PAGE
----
I derive a ton of joy and fulfillment helping others achieve success. Unfortunately, I'm incapable of separating my personal and professional lives. For most of my adult life, those two identities were very different with little or no overlap existed between communities and interests. It was very tiring maintaining these two lives, and I often prioritized the professional life over my personal life.
When I entered the video game industry in 2011, it was the first time I felt my personal and professional lives overlapped. The gaming industry was undergoing rapid growth and change due to the rise of mobile phones and increased Internet access. People were trying to make sense of the new paradigm. Lots of experimentation across the gaming ecosystem from development to distribution.
Eventually, those professional connections evolved into "friends." I am still in touch with many of them to this day. When someone in the industry asks for help even for non-gaming items, a vast majority will raise their hand asking - "How can I help?" - without expecting anything in return.
Values transform connections into relationships
Why did I feel such strong alignment with the gaming industry community compared to others? It really came down to values.
The gaming industry celebrates and rewards creativity. Games are an expressive artistic medium. Weaving together visuals, gameplay, narrative and themes to create engaging, interactive stories and worlds requires a lot of creativity.
People in the gaming industry has a deep sense of pride and ownership over their work. In my opinion, games are the most complex and difficult consumer products to build. It requires a lot of time and resources to build a world that engage players meaningfully. Like players, developers are very passionate about their projects.
The gaming industry influences culture and technology, so it was easier for me to stay in touch with my personal life. Games make it surprisingly easy to connect with strangers of all ages and backgrounds.
It shouldn't come as a surprise that the gaming industry sufficiently aligned with every one of my core values.
How do I develop authentic connections?
Building your social capital - the ability to build a network of authentic personal and professional relationships - is more critical than your ability to build financial capital. Seeking out and collaborating with others who share your interests and values will provide a stronger foundation, enabling you to reach a higher level of success than you would on your own.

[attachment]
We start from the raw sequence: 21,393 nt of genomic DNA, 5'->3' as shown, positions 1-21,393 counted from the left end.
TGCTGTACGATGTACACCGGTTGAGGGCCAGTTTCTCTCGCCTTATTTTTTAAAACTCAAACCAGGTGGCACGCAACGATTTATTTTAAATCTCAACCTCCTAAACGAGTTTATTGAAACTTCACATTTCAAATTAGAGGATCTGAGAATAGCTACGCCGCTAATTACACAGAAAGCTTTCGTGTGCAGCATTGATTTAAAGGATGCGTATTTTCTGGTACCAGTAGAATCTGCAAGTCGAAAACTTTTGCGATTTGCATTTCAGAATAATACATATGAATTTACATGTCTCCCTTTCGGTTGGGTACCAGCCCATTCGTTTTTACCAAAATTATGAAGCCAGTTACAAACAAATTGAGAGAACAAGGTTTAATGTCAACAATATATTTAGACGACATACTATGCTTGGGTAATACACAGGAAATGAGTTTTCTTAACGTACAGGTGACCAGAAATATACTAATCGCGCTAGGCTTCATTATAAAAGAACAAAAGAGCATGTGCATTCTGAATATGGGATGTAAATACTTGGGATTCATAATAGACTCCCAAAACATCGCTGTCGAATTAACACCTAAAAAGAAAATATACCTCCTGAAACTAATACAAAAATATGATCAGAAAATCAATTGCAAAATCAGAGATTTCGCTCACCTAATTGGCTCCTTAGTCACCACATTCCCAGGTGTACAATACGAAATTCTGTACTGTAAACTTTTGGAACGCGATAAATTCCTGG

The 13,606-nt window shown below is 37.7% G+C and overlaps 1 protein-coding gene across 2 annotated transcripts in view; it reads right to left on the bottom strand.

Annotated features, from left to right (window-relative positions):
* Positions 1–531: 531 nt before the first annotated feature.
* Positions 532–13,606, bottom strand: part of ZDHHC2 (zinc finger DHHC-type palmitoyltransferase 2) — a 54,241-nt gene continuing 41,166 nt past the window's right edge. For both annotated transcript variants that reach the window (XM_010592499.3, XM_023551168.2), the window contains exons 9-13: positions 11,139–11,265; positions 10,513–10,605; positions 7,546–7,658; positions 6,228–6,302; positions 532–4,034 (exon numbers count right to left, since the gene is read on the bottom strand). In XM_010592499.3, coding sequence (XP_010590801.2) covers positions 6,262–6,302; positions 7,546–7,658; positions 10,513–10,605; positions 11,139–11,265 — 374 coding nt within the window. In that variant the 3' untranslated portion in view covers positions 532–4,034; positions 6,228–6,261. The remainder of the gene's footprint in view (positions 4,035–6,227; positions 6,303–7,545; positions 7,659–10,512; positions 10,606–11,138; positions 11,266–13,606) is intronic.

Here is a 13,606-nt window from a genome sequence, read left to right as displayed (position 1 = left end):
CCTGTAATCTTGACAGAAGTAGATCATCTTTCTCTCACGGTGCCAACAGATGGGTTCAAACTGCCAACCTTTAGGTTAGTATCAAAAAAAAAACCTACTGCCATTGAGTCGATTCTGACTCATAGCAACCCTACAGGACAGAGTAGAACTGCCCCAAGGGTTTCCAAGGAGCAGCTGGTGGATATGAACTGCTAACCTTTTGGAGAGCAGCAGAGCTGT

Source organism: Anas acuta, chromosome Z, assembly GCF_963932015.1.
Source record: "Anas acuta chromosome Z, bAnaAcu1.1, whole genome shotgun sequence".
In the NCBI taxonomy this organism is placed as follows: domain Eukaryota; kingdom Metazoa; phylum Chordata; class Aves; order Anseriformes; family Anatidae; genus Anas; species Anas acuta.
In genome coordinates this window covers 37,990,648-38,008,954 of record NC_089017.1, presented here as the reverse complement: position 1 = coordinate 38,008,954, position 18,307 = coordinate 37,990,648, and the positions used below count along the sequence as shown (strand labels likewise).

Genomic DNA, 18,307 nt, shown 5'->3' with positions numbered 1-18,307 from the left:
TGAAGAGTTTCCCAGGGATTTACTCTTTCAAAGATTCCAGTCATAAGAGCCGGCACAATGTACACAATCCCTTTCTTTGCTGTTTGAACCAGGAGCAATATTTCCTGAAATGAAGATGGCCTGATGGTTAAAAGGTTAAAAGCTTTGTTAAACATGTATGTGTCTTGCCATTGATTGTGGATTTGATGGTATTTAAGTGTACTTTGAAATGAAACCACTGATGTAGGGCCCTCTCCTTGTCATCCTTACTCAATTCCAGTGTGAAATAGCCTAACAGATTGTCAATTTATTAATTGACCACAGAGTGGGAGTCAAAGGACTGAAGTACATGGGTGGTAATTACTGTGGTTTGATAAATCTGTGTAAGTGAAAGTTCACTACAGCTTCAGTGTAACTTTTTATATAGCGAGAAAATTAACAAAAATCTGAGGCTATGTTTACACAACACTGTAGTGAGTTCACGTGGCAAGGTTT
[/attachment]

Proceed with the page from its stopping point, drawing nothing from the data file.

It is human nature to feel like you belong somewhere. It's the same in business. Business is done between people. If you're new to an industry or role, you may have the itch to reach out and meet as many new people as possible.
But... if you don't prepare and plan for these meetings ahead of time, it's not going to be much different than a bad first date. Positive relationships are built on shared values and interests.
Instead of reaching out to everyone all at once, you can group your prospects by similar interests, schedule those meetings within the same time period, and tailor your conversation topics to dive into those interests.
In this way, you avoid context switching between every meeting. You do not have to scramble on LinkedIn to figure out your conversation topics. I personally like to bucket my meetings within two weeks, so I have enough can reflect on my Week 1 meetings and leverage those learnings into talking points or questions for Week 2 meetings. Before you know it, these individuals are making references to people and topics you are planning to meet or already familiar with.
You will run into people you don't vibe with, and that's okay. Now you can understand why you didn't vibe with them to begin with. Thank you for reading. If you think others will find this helpful, please share with them.